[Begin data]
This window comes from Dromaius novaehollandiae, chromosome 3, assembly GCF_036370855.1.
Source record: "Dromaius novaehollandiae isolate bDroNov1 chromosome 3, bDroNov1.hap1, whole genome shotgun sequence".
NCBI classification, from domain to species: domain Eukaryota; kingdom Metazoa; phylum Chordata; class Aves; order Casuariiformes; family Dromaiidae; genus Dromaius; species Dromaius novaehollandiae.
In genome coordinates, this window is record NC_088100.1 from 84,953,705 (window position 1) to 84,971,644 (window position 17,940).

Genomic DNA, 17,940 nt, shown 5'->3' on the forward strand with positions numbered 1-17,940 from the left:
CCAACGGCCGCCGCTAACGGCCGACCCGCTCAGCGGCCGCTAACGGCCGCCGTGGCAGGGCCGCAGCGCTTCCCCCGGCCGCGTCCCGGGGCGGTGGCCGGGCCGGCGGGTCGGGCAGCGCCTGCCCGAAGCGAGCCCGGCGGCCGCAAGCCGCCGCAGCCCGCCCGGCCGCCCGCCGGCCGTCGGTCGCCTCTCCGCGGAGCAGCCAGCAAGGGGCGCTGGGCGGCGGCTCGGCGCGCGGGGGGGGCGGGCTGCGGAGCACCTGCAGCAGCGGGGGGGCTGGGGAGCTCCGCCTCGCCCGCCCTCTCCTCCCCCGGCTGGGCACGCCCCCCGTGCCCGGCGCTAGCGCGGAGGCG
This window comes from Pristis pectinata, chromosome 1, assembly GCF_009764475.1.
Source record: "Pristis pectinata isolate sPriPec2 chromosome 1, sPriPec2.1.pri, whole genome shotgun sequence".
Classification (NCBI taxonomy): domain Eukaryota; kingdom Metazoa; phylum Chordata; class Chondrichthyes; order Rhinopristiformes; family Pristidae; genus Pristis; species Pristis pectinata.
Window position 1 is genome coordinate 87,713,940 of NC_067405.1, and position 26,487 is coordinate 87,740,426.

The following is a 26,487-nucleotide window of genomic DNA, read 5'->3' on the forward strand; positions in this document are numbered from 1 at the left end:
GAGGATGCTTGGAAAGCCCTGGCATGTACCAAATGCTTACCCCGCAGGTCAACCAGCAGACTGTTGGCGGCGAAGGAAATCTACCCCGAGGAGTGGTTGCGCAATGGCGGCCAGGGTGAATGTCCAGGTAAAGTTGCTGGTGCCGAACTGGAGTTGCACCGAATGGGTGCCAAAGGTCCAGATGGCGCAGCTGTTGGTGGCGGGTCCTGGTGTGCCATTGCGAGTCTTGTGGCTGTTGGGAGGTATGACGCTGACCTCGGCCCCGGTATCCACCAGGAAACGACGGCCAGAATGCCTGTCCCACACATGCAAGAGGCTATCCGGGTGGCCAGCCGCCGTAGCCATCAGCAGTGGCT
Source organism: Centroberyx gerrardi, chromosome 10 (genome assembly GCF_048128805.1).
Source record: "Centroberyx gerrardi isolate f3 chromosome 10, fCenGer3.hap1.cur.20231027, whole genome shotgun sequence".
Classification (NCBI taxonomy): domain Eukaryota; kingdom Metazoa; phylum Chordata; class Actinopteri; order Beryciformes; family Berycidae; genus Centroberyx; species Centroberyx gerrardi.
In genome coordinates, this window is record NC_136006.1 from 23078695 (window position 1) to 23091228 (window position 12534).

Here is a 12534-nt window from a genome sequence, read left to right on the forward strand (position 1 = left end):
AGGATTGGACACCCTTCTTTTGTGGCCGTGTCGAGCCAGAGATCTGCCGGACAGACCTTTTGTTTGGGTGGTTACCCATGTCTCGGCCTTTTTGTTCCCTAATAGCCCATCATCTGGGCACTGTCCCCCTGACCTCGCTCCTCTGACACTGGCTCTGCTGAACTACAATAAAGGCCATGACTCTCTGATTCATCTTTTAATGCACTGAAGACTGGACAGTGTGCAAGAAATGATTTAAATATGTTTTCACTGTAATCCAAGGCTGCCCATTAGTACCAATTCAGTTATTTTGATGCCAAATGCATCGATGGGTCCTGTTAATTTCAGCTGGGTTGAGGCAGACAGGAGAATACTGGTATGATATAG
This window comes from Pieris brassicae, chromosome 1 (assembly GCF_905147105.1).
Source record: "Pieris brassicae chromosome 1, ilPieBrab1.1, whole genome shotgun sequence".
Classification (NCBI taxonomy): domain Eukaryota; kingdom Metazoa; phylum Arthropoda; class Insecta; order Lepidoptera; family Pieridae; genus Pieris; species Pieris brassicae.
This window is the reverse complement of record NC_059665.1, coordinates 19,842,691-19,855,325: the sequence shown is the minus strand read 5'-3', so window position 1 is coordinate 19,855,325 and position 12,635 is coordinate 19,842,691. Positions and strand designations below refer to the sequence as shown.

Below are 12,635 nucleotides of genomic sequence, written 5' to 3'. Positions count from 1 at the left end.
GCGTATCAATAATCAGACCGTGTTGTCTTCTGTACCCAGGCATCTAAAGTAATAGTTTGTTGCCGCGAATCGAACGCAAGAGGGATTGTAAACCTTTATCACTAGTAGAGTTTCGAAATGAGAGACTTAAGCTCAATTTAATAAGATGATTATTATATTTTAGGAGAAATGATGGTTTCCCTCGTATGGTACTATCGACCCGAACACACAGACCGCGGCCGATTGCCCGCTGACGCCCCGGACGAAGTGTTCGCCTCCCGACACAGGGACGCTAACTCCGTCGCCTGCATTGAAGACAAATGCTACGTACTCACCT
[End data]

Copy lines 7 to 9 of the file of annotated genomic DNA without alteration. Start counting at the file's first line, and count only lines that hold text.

This window comes from Pristis pectinata, chromosome 1, assembly GCF_009764475.1.
Source record: "Pristis pectinata isolate sPriPec2 chromosome 1, sPriPec2.1.pri, whole genome shotgun sequence".
Classification (NCBI taxonomy): domain Eukaryota; kingdom Metazoa; phylum Chordata; class Chondrichthyes; order Rhinopristiformes; family Pristidae; genus Pristis; species Pristis pectinata.